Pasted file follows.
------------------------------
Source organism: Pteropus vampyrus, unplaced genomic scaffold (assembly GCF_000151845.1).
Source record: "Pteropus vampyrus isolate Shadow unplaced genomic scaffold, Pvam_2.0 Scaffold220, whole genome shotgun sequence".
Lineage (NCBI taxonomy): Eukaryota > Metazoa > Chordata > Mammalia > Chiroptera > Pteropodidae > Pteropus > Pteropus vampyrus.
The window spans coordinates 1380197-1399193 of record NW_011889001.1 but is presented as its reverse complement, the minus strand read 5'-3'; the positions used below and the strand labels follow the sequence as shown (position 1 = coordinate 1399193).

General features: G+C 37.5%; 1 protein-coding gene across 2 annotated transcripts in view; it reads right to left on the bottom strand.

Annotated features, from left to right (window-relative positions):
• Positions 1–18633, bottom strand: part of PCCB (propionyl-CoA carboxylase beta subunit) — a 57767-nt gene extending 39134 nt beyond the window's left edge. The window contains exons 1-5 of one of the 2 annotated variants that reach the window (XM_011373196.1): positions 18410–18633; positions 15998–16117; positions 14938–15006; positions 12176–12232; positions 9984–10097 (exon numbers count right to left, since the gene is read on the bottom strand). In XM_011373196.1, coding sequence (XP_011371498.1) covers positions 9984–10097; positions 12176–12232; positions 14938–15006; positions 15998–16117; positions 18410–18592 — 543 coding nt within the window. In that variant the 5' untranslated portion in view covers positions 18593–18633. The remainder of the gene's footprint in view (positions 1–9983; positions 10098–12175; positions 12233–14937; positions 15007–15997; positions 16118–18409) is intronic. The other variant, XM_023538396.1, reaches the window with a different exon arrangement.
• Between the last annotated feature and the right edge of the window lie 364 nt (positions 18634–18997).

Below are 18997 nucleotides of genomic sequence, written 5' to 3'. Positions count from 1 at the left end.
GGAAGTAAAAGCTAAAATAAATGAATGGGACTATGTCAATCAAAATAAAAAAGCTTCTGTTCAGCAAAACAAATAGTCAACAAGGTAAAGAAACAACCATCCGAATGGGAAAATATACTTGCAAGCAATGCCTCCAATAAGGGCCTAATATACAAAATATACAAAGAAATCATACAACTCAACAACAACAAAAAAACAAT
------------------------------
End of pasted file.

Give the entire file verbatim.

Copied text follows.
Source organism: Pteropus vampyrus, unplaced genomic scaffold (assembly GCF_000151845.1).
Source record: "Pteropus vampyrus isolate Shadow unplaced genomic scaffold, Pvam_2.0 Scaffold220, whole genome shotgun sequence".
Lineage (NCBI taxonomy): Eukaryota > Metazoa > Chordata > Mammalia > Chiroptera > Pteropodidae > Pteropus > Pteropus vampyrus.
The window spans coordinates 1380197-1399193 of record NW_011889001.1 but is presented as its reverse complement, the minus strand read 5'-3'; the positions used below and the strand labels follow the sequence as shown (position 1 = coordinate 1399193).

General features: G+C 37.5%; 1 protein-coding gene across 2 annotated transcripts in view; it reads right to left on the bottom strand.

Annotated features, from left to right (window-relative positions):
• Positions 1–18633, bottom strand: part of PCCB (propionyl-CoA carboxylase beta subunit) — a 57767-nt gene extending 39134 nt beyond the window's left edge. The window contains exons 1-5 of one of the 2 annotated variants that reach the window (XM_011373196.1): positions 18410–18633; positions 15998–16117; positions 14938–15006; positions 12176–12232; positions 9984–10097 (exon numbers count right to left, since the gene is read on the bottom strand). In XM_011373196.1, coding sequence (XP_011371498.1) covers positions 9984–10097; positions 12176–12232; positions 14938–15006; positions 15998–16117; positions 18410–18592 — 543 coding nt within the window. In that variant the 5' untranslated portion in view covers positions 18593–18633. The remainder of the gene's footprint in view (positions 1–9983; positions 10098–12175; positions 12233–14937; positions 15007–15997; positions 16118–18409) is intronic. The other variant, XM_023538396.1, reaches the window with a different exon arrangement.
• Between the last annotated feature and the right edge of the window lie 364 nt (positions 18634–18997).

Below are 18997 nucleotides of genomic sequence, written 5' to 3'. Positions count from 1 at the left end.
GGAAGTAAAAGCTAAAATAAATGAATGGGACTATGTCAATCAAAATAAAAAAGCTTCTGTTCAGCAAAACAAATAGTCAACAAGGTAAAGAAACAACCATCCGAATGGGAAAATATACTTGCAAGCAATGCCTCCAATAAGGGCCTAATATACAAAATATACAAAGAAATCATACAACTCAACAACAACAAAAAAACAAT